Pitch Deck Teardown: Goodcarbon’s $5.5M seed deck

Slack is making it difficult for its customers if they want the company to stop using its data for model training.

Slack under attack over sneaky AI training policy

A Texas-based company that provides health insurance and benefit plans disclosed a data breach affecting almost 2.5 million people, some of whom had their Social Security number stolen. WebTPA said…

Healthcare company WebTPA discloses breach affecting 2.5 million people

Featured Article

Microsoft dodges UK antitrust scrutiny over its Mistral AI stake

Microsoft won’t be facing antitrust scrutiny in the U.K. over its recent investment into French AI startup Mistral AI.

19 hours ago
Microsoft dodges UK antitrust scrutiny over its Mistral AI stake

Ember has partnered with HSBC in the U.K. so that the bank’s business customers can access Ember’s services from their online accounts.

Embedded finance is still trendy as accounting automation startup Ember partners with HSBC UK

Kudos uses AI to figure out consumer spending habits so it can then provide more personalized financial advice, like maximizing rewards and utilizing credit effectively.

Kudos lands $10M for an AI smart wallet that picks the best credit card for purchases

The EU’s warning comes after Microsoft failed to respond to a legally binding request for information that focused on its generative AI tools.

EU warns Microsoft it could be fined billions over missing GenAI risk info

The prospects for troubled banking-as-a-service startup Synapse have gone from bad to worse this week after a United States Trustee filed an emergency motion on Wednesday.  The trustee is asking…

A US Trustee wants troubled fintech Synapse to be liquidated via Chapter 7 bankruptcy, cites ‘gross mismanagement’

U.K.-based Seraphim Space is spinning up its 13th accelerator program, with nine participating companies working on a range of tech from propulsion to in-space manufacturing and space situational awareness. The…

Seraphim’s latest space accelerator welcomes nine companies

OpenAI has reached a deal with Reddit to use the social news site’s data for training AI models. In a blog post on OpenAI’s press relations site, the company said…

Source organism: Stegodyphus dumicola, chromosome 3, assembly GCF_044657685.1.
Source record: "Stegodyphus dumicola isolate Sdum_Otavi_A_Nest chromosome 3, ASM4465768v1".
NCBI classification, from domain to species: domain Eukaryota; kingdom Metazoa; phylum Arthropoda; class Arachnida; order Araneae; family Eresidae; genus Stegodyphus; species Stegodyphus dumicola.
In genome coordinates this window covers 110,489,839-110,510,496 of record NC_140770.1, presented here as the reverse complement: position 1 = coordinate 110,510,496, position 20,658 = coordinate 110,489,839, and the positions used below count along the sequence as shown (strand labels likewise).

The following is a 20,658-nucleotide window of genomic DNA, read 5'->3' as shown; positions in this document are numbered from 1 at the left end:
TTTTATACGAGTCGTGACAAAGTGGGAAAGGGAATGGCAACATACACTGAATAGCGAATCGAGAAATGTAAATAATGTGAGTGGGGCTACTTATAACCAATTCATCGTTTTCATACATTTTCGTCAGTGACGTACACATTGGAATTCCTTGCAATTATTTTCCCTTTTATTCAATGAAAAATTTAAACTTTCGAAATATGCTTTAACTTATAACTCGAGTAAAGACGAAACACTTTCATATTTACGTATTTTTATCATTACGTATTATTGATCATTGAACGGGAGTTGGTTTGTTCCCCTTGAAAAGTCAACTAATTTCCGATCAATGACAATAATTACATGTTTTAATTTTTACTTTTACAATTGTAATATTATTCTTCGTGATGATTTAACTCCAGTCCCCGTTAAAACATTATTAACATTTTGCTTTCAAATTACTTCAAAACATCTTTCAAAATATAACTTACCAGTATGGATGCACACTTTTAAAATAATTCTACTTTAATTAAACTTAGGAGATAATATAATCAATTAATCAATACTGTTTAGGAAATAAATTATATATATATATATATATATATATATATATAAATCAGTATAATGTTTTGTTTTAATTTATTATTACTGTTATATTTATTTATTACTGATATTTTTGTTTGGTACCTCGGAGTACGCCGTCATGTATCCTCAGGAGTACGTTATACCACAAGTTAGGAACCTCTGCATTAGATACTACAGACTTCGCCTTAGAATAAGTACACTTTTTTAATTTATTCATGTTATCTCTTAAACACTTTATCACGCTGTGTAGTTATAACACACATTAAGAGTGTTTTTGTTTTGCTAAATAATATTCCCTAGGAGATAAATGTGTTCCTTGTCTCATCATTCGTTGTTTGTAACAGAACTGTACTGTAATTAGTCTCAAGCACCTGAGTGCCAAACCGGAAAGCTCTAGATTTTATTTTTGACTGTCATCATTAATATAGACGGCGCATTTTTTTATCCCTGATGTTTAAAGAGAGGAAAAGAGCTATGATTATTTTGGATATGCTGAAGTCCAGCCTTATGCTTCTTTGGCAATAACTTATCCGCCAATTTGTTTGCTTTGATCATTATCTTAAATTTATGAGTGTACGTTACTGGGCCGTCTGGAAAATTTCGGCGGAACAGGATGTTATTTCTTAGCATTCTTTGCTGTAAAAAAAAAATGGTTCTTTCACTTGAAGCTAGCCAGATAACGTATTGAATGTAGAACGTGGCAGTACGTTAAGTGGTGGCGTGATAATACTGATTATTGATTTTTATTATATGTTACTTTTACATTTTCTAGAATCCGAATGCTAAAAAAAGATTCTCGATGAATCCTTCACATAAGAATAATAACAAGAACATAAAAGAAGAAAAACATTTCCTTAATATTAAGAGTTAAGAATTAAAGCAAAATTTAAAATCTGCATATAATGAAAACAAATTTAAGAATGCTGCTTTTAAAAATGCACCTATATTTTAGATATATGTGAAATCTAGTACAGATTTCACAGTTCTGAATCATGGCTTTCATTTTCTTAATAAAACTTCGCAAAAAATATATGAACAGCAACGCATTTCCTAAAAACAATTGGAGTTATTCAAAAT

OpenAI inks deal to train AI on Reddit data

X users will now be able to discover posts from new Communities that are trending directly from an Explore tab within the section.

X pushes more users to Communities

For Mark Zuckerberg’s 40th birthday, his wife got him a photoshoot. Zuckerberg gives the camera a sly smile as he sits amid a carefully crafted re-creation of his childhood bedroom.…

Mark Zuckerberg’s makeover: Midlife crisis or carefully crafted rebrand?

Strava announced a slew of features, including AI to weed out leaderboard cheats, a new ‘family’ subscription plan, dark mode and more.

Strava taps AI to weed out leaderboard cheats, unveils ‘family’ plan, dark mode and more

We all fall down sometimes. Astronauts are no exception. You need to be in peak physical condition for space travel, but bulky space suits and lower gravity levels can be…

Astronauts fall over. Robotic limbs can help them back up.

Microsoft will launch its custom Cobalt 100 chips to customers as a public preview at its Build conference next week, TechCrunch has learned. In an analyst briefing ahead of Build,…

Microsoft’s custom Cobalt chips will come to Azure next week

What a wild week for transportation news! It was a smorgasbord of news that seemed to touch every sector and theme in transportation.

Tesla keeps cutting jobs and the feds probe Waymo

Sony Music Group has sent letters to more than 700 tech companies and music streaming services to warn them not to use its music to train AI without explicit permission.…

Sony Music warns tech companies over ‘unauthorized’ use of its content to train AI

Winston Chi, Butter’s founder and CEO, told TechCrunch that “most parties, including our investors and us, are making money” from the exit.

GrubMarket buys Butter to give its food distribution tech an AI boost

The investor lawsuit is related to Bolt securing a $30 million personal loan to Ryan Breslow, which was later defaulted on.

Bolt founder Ryan Breslow wants to settle an investor lawsuit by returning $37 million worth of shares

Meta, the parent company of Facebook, launched an enterprise version of the prominent social network in 2015. It always seemed like a stretch for a company built on a consumer…

With the end of Workplace, it’s fair to wonder if Meta was ever serious about the enterprise

X, formerly Twitter, turned TweetDeck into X Pro and pushed it behind a paywall. But there is a new column-based social media tool in town, and it’s from Instagram Threads.…

Meta Threads is testing pinned columns on the web, similar to the old TweetDeck

As part of 2024’s Accessibility Awareness Day, Google is showing off some updates to Android that should be useful to folks with mobility or vision impairments. Project Gameface allows gamers…

Google expands hands-free and eyes-free interfaces on Android